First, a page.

October OpEd - Bond pressure
- The recent rise in US bond yields is detached from the market’s expected trajectory for the Federal Reserve. Higher equilibrium rate expectations and returning term premia add to yields.
- The case is much less clear-cut in the Euro area, but European yields move up under US contagion and the European Central Bank’s balance sheet shrinking
- Rates risk premiums are back
- Higher yields point to better bond performance
A higher equilibrium rate?
10-year yields briefly breached 5% in the US, getting us back to levels last seen in July 2007, before the Great Financial Crisis of 2008-2009. Even cautious words from Federal Reserve (Fed) officials on the likely trajectory for monetary policy no longer tame the market.
At first glance, concerns over inflation would be the natural explanation. Consumer prices have been decelerating quite swiftly in the US, but the very latest prints signal the possibility that a “line of resistance” above the Fed’s target may be emerging. Indeed, while core inflation is dragged down by the continued descent in manufactured prices – a function of the normalisation of global supply lines, lower demand for durable goods and China exporting deflation – services prices excluding rents are up again. This would suggest the current resilience of the US economy, illustrated by still strong job creation, will impair the return of inflation to 2%. Still, recently, the further rise in long-term yields was driven by real rates, while inflation expectations were roughly stable and consistent with the Fed’s inflation mandate in the longer-term.
While the Fed maintains a modest tightening bias (12 expected one more hike vs 7 in September) and regularly warning they may have to raise policy rates further, many members of the Federal Open Market Committee (FOMC) are calling for patience, trusting the cumulative effect of their swift series of hikes to gradually filter through the real economy and tame domestic inflationary pressure. What is striking actually is that the market can at the same time moderate its expectations of future hikes by the Fed and push long-term yields further up.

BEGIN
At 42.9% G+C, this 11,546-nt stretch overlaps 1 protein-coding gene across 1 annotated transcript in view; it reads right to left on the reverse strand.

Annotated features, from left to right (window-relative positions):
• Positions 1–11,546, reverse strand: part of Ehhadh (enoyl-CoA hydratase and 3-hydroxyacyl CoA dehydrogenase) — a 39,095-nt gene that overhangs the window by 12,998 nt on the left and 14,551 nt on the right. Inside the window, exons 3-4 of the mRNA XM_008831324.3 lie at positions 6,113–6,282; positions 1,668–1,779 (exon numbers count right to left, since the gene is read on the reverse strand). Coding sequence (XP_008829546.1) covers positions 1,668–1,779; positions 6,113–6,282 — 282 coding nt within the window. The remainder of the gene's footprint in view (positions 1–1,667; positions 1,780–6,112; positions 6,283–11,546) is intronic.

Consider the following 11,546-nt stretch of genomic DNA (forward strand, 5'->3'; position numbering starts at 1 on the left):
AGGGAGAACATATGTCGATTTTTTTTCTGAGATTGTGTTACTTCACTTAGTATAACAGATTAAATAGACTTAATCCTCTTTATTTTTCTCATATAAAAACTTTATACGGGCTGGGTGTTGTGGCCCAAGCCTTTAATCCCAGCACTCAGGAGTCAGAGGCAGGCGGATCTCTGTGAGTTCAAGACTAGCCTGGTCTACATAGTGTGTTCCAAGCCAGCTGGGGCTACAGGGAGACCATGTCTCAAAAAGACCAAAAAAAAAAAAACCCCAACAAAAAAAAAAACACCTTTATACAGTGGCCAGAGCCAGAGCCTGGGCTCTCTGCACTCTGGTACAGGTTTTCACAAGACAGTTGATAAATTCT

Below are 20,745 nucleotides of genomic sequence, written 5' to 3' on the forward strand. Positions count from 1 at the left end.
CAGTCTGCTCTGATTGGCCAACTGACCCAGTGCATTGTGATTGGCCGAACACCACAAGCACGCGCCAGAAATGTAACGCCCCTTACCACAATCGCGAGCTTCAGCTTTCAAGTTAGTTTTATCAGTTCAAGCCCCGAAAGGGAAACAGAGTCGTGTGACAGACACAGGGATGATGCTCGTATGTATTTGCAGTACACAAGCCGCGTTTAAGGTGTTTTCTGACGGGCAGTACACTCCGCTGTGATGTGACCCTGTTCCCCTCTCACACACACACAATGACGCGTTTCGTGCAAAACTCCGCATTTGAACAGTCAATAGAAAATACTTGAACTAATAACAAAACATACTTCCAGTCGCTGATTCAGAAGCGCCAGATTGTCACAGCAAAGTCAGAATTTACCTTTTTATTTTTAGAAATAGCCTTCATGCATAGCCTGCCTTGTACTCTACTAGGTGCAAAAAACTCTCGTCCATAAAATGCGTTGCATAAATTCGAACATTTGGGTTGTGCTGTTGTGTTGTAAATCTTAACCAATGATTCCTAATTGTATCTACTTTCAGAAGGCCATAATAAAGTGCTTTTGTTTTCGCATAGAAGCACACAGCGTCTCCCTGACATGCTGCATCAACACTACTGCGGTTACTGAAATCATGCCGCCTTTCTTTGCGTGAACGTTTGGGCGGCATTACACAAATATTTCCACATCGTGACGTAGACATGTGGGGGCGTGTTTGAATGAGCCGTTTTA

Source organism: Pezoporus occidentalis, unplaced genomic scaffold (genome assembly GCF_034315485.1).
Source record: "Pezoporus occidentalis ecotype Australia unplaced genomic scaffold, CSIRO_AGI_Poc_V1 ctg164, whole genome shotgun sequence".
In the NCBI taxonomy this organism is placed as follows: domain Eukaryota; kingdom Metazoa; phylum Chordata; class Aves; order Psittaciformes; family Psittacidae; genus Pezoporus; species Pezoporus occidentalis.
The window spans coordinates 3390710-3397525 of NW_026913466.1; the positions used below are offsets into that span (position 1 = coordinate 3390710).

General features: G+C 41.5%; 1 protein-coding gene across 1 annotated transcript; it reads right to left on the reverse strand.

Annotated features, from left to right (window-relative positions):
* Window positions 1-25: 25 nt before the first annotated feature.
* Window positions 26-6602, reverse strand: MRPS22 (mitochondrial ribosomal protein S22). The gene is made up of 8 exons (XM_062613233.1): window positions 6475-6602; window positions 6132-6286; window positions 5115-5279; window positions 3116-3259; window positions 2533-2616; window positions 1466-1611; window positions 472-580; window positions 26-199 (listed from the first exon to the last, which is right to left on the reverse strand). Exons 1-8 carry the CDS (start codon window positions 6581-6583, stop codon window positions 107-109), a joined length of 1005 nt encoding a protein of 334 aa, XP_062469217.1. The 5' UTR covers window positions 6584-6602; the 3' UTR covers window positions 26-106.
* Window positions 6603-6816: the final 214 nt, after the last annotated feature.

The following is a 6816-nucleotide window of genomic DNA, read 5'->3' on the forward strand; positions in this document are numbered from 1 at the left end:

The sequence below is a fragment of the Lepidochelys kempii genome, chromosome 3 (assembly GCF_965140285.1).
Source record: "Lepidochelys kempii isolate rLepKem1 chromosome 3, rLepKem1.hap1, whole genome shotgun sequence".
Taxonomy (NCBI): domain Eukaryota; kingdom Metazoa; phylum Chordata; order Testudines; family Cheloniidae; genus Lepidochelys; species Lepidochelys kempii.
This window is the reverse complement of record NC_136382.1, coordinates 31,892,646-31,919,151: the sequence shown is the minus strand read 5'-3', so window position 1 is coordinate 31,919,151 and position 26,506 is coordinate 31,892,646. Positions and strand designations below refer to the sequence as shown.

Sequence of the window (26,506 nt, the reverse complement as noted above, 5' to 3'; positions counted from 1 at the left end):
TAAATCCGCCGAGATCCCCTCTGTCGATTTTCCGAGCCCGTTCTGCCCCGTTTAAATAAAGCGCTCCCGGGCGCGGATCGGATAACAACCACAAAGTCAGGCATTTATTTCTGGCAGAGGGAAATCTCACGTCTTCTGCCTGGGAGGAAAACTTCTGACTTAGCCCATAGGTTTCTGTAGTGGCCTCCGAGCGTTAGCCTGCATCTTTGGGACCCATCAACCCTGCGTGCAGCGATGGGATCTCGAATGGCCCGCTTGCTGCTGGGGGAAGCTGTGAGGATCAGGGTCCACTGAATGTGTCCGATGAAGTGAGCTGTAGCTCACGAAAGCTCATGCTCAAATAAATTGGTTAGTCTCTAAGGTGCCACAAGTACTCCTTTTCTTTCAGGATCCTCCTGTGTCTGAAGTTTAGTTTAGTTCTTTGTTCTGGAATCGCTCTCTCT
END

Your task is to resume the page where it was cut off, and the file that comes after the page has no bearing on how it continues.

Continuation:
There is a risk that this reflects a belief in the market that the equilibrium rate has risen. There are two complementary approaches to defining this “cruise speed” rate. One is to see it as the rate consistent with inflation being at target when there is no demand/supply imbalance in the economy (i.e., when the output gap us is at zero). Another is to see it as the interest rate allowing savings to adjust to the economy’s investment needs.
The very fact that inflation persists, and that the unemployment rate remains remarkably low, would suggest that the US still needs to deal with excess demand although policy rates have now exceeded 5%. That is one piece of evidence to add to the “higher equilibrium rate bucket”. Assessing the saving/investment balance in real time is difficult, but arguably the fact that under a no policy change scenario US public debt will get to close to 120% of GDP in 10 years, according to the Congressional Budget Office (CBO) projections, raises the risk that the government will siphon out a growing share of savings to the detriment of the private sector, forcing a rise in interest rates to boost the savings ratio. The current dispute over the federal budget bill is forcing investors to take a harder look at the fiscal trajectory.
Still, the equilibrium rate is not observable in real time, and it would take a vast array of assumptions to estimate what contributions these factors are having on the current level of yields. We would not be surprised to see the current narrative on equilibrium rates change very rapidly as soon as the first tangible signs of an economic slowdown emerge. Yet, as long as resilience defines the dataflow, it will be difficult to see the market stance change.